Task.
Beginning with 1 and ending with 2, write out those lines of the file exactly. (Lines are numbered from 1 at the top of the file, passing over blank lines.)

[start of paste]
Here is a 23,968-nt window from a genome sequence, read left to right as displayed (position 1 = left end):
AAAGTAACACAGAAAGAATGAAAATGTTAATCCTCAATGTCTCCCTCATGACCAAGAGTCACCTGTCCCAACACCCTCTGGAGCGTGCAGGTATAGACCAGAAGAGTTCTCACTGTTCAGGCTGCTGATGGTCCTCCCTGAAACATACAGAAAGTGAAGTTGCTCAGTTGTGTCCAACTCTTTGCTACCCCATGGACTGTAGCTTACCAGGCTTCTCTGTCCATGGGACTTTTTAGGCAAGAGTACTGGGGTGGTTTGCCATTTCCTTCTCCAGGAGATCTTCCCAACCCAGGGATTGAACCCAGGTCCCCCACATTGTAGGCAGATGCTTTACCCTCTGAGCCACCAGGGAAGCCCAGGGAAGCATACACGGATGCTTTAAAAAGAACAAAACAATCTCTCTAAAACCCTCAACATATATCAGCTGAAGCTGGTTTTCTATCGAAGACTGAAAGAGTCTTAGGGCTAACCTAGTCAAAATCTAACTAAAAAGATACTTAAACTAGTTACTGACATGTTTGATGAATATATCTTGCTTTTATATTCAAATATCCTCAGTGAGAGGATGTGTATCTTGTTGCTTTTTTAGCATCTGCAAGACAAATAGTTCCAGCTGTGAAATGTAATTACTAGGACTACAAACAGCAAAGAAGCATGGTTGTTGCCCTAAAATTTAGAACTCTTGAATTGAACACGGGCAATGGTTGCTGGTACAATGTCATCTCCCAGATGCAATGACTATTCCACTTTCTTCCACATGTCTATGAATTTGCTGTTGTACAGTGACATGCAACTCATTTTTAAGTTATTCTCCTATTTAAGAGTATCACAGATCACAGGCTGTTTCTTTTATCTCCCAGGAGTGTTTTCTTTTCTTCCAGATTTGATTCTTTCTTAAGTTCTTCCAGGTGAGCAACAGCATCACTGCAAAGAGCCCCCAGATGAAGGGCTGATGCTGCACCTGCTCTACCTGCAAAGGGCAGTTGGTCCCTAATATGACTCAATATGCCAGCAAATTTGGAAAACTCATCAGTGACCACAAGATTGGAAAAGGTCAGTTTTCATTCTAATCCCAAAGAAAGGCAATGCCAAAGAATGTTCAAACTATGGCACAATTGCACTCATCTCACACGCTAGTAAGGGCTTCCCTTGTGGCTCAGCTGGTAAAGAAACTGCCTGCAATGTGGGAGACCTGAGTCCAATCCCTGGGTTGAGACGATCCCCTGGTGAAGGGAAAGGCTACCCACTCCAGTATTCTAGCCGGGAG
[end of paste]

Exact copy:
Here is a 23,968-nt window from a genome sequence, read left to right as displayed (position 1 = left end):
AAAGTAACACAGAAAGAATGAAAATGTTAATCCTCAATGTCTCCCTCATGACCAAGAGTCACCTGTCCCAACACCCTCTGGAGCGTGCAGGTATAGACCAGAAGAGTTCTCACTGTTCAGGCTGCTGATGGTCCTCCCTGAAACATACAGAAAGTGAAGTTGCTCAGTTGTGTCCAACTCTTTGCTACCCCATGGACTGTAGCTTACCAGGCTTCTCTGTCCATGGGACTTTTTAGGCAAGAGTACTGGGGTGGTTTGCCATTTCCTTCTCCAGGAGATCTTCCCAACCCAGGGATTGAACCCAGGTCCCCCACATTGTAGGCAGATGCTTTACCCTCTGAGCCACCAGGGAAGCCCAGGGAAGCATACACGGATGCTTTAAAAAGAACAAAACAATCTCTCTAAAACCCTCAACATATATCAGCTGAAGCTGGTTTTCTATCGAAGACTGAAAGAGTCTTAGGGCTAACCTAGTCAAAATCTAACTAAAAAGATACTTAAACTAGTTACTGACATGTTTGATGAATATATCTTGCTTTTATATTCAAATATCCTCAGTGAGAGGATGTGTATCTTGTTGCTTTTTTAGCATCTGCAAGACAAATAGTTCCAGCTGTGAAATGTAATTACTAGGACTACAAACAGCAAAGAAGCATGGTTGTTGCCCTAAAATTTAGAACTCTTGAATTGAACACGGGCAATGGTTGCTGGTACAATGTCATCTCCCAGATGCAATGACTATTCCACTTTCTTCCACATGTCTATGAATTTGCTGTTGTACAGTGACATGCAACTCATTTTTAAGTTATTCTCCTATTTAAGAGTATCACAGATCACAGGCTGTTTCTTTTATCTCCCAGGAGTGTTTTCTTTTCTTCCAGATTTGATTCTTTCTTAAGTTCTTCCAGGTGAGCAACAGCATCACTGCAAAGAGCCCCCAGATGAAGGGCTGATGCTGCACCTGCTCTACCTGCAAAGGGCAGTTGGTCCCTAATATGACTCAATATGCCAGCAAATTTGGAAAACTCATCAGTGACCACAAGATTGGAAAAGGTCAGTTTTCATTCTAATCCCAAAGAAAGGCAATGCCAAAGAATGTTCAAACTATGGCACAATTGCACTCATCTCACACGCTAGTAAGGGCTTCCCTTGTGGCTCAGCTGGTAAAGAAACTGCCTGCAATGTGGGAGACCTGAGTCCAATCCCTGGGTTGAGACGATCCCCTGGTGAAGGGAAAGGCTACCCACTCCAGTATTCTAGCCGGGAG